An affordable glut of war surplus film equipment and three years of service in the army prior to college provided Evans with the access and inspiration to stage Live And In Color – his and Hannay’s “concerto of movie projectors.” It consisted of four white screens arranged end to end, four film projectors positioned to create a twenty-foot-long composite image, and an audience. “UNC’s media center had an incredible archive of old, unused stock footage,” says Evans. “I was allowed to cut, splice and assemble it to my heart’s content. Roger provided a soundtrack which proved to be the perfect compliment. And, we shared authorship of the piece with four randomly selected audience members whom I would instruct, beforehand, to start and stop the projectors in rough synch with Roger’s music. In terms of utility, I suppose it seemed a natural extension of the training films that I’d watched in the army. To make something in this way – collaboratively and in service of people – seemed practical, instructional and less precious than anything that I’d produced in private. It certainly wasn’t easel painting. It felt like painting, but with time. Each time that we staged it, the results were different.”
In the early 70's, Evans became increasingly recognized for his cooperative “happenings.” For Vanderbilt’s Rites of Spring festival in 1970, he enlisted the help of students to construct an inflatable polyethylene dome on Alumni Lawn. An improvised construction method was used that involved ironing together small geometric shapes to produce a large undulating abstraction, which soon became the talk of the campus and prompted coverage in several Nashville newspapers. During this time, Evans was also introduced to Gilbert Trythall, an experimental composer who taught at neighboring Peabody College’s electronic music program using nascent Moog technology.
“We became instant friends,” says Trythall. “At the time, Don was mesmerized by the potential of monophonic synthesizers. So, for our first collaboration, Programmatic Sensorium (1971), I composed a twenty-minute score with a Moog IIIc which was broadcast through loudspeakers that Don had placed at four corners of a silk inflatable parachute dome. We inflated it in view of a large audience, and provided remote controls which operated several slide projectors which beamed images onto the fabric.”
Two years later, the audience was asked to enter a similar inflatable to experience One Full Rotation Of The Earth – a 55-minute slow-motion opus that added a troupe of dancers from Fisk University and four film projectors to Sensorium’s media arsenal. Trythall produced a minimalist soundtrack characterized by one extended undulating note of “C,” in response to Evans’s initial desire to create an experience lasting twenty-four hours.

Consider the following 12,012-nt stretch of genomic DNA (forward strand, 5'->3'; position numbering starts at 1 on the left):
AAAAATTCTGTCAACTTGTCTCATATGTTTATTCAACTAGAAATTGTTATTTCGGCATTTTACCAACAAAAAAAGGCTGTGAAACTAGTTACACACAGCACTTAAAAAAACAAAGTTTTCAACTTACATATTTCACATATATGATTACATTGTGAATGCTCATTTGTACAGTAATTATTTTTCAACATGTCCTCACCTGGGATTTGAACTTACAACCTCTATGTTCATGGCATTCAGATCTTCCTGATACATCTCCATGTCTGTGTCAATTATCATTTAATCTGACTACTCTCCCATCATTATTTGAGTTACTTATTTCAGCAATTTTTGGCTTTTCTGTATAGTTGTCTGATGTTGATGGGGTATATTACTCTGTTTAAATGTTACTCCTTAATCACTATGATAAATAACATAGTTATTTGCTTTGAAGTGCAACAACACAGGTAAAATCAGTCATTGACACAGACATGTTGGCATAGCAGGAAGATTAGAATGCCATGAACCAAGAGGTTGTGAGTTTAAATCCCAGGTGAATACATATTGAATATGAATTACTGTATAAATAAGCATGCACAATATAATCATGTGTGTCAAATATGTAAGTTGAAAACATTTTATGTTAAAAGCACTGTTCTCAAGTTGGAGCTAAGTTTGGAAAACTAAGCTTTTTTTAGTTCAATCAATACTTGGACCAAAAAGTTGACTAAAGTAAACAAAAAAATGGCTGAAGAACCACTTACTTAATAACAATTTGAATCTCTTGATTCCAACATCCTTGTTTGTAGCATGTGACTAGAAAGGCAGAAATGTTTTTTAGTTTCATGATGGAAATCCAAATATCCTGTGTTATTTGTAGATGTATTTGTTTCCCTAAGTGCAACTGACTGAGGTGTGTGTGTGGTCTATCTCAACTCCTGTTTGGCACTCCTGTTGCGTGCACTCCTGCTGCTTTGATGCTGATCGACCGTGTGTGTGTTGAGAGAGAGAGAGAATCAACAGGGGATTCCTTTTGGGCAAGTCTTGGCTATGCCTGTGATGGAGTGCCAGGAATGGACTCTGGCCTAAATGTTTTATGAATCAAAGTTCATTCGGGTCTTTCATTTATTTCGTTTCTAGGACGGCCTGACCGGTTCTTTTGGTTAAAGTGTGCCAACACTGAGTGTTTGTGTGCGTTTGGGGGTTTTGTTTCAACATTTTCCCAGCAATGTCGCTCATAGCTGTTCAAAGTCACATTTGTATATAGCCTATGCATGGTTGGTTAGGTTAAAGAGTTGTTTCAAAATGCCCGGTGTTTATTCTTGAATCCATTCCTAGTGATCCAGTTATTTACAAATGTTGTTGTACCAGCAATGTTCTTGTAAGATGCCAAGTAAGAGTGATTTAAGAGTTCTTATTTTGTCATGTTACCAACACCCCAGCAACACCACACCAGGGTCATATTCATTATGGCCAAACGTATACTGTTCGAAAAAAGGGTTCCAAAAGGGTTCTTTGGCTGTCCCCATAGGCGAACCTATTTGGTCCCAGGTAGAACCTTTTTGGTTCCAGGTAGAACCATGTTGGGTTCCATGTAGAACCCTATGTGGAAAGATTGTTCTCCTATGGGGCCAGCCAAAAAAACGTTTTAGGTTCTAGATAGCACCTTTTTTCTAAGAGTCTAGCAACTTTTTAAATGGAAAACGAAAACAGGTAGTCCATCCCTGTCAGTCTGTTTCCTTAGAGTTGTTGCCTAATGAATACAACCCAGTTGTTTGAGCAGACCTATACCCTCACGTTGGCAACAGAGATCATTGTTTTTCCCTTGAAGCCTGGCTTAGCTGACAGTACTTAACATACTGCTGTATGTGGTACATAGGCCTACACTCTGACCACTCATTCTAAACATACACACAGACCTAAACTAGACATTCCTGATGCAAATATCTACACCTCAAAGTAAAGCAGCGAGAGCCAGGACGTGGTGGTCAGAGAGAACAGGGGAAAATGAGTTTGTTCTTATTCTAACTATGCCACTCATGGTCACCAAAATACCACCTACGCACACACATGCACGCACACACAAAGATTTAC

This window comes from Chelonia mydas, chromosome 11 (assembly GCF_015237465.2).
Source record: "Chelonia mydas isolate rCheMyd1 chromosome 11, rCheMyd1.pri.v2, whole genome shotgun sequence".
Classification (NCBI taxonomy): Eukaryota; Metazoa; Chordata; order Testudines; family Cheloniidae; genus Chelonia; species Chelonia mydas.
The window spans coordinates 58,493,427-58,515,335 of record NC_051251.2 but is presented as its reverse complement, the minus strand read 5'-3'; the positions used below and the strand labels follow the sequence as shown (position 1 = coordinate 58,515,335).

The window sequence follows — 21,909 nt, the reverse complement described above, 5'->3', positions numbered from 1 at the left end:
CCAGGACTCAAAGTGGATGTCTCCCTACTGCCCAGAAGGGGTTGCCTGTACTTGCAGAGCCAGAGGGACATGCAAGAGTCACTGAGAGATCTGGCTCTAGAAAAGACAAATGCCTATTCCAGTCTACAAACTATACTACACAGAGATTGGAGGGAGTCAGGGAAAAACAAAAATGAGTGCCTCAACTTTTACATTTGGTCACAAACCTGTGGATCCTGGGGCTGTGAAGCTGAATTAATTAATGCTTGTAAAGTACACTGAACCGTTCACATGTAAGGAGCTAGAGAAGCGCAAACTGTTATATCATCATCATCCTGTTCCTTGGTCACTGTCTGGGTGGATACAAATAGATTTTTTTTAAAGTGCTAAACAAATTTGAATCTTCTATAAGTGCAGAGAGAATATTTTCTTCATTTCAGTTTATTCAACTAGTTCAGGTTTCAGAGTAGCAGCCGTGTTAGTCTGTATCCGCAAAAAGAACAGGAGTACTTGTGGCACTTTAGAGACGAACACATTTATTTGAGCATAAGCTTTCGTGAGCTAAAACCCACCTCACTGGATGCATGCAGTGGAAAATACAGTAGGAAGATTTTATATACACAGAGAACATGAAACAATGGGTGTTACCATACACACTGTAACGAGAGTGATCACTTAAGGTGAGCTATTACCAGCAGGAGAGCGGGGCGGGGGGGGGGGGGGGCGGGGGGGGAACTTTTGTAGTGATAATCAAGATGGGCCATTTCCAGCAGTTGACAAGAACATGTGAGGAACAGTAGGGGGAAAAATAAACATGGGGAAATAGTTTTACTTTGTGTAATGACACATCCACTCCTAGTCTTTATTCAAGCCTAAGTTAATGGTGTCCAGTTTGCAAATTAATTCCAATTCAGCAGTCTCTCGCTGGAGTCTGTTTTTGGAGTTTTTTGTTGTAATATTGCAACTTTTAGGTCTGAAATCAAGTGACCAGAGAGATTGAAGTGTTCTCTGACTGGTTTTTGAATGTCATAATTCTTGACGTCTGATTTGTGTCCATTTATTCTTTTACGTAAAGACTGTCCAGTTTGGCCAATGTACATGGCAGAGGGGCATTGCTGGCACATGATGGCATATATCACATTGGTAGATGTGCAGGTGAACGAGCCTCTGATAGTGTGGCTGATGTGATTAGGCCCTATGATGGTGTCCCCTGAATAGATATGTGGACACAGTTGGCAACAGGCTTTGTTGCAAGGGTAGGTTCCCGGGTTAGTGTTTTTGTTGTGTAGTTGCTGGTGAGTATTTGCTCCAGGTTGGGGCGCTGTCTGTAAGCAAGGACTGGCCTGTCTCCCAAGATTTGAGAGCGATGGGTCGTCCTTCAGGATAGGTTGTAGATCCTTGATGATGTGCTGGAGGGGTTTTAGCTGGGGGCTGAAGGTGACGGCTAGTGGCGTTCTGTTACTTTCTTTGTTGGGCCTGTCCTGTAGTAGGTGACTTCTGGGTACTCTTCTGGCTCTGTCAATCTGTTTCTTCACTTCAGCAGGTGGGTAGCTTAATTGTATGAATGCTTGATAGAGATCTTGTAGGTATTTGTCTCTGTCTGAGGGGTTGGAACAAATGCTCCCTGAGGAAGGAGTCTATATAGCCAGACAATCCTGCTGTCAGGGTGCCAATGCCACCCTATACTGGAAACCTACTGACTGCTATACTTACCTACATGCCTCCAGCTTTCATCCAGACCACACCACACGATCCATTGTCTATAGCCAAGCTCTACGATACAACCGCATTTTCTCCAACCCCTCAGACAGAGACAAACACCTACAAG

“Gil objected to the length, but succeeded in slowing down time anyway,” recalls Evans. “The dancers moved at half-speed, slipping in and out of the projected light. Montages of imagery surrounded the viewer, which combined with Gil’s gorgeous mantra, produced an immersive, womb-like effect. We were also awarded a grant for the piece which allowed us to tour the southeast. And, our list of collaborators expanded ten-fold.”
Evans’s creative partners became known as the Little Marrowbone Repair Corporation - a name gleaned from an experience that Evans had at a wholesale electronics store that refused to sell to individuals without a business account. He invented the name on the spot, using the street name in his home address.
“Four words,” laughs Trythall, recounting the story. “By... any... means... necessary. The people who gravitate to Don are workers, invariably of an inventive turn of mind – an incredibly diverse group of people who see fun in both the process and end result of making things happen.”
In the 80's and 90's, Little Marrowbone’s conscription reached its broadest point, enabling Evans to stage some of the most complex projects of his career. In venues as prestigious as Washington DC’s Corcoran Gallery of Art and locales as distant as Hong Kong, he continued to question revered notions of authorship by recruiting local collaborators and surrendering portions of control. The results were wildly unpredictable, and curators were often unnerved.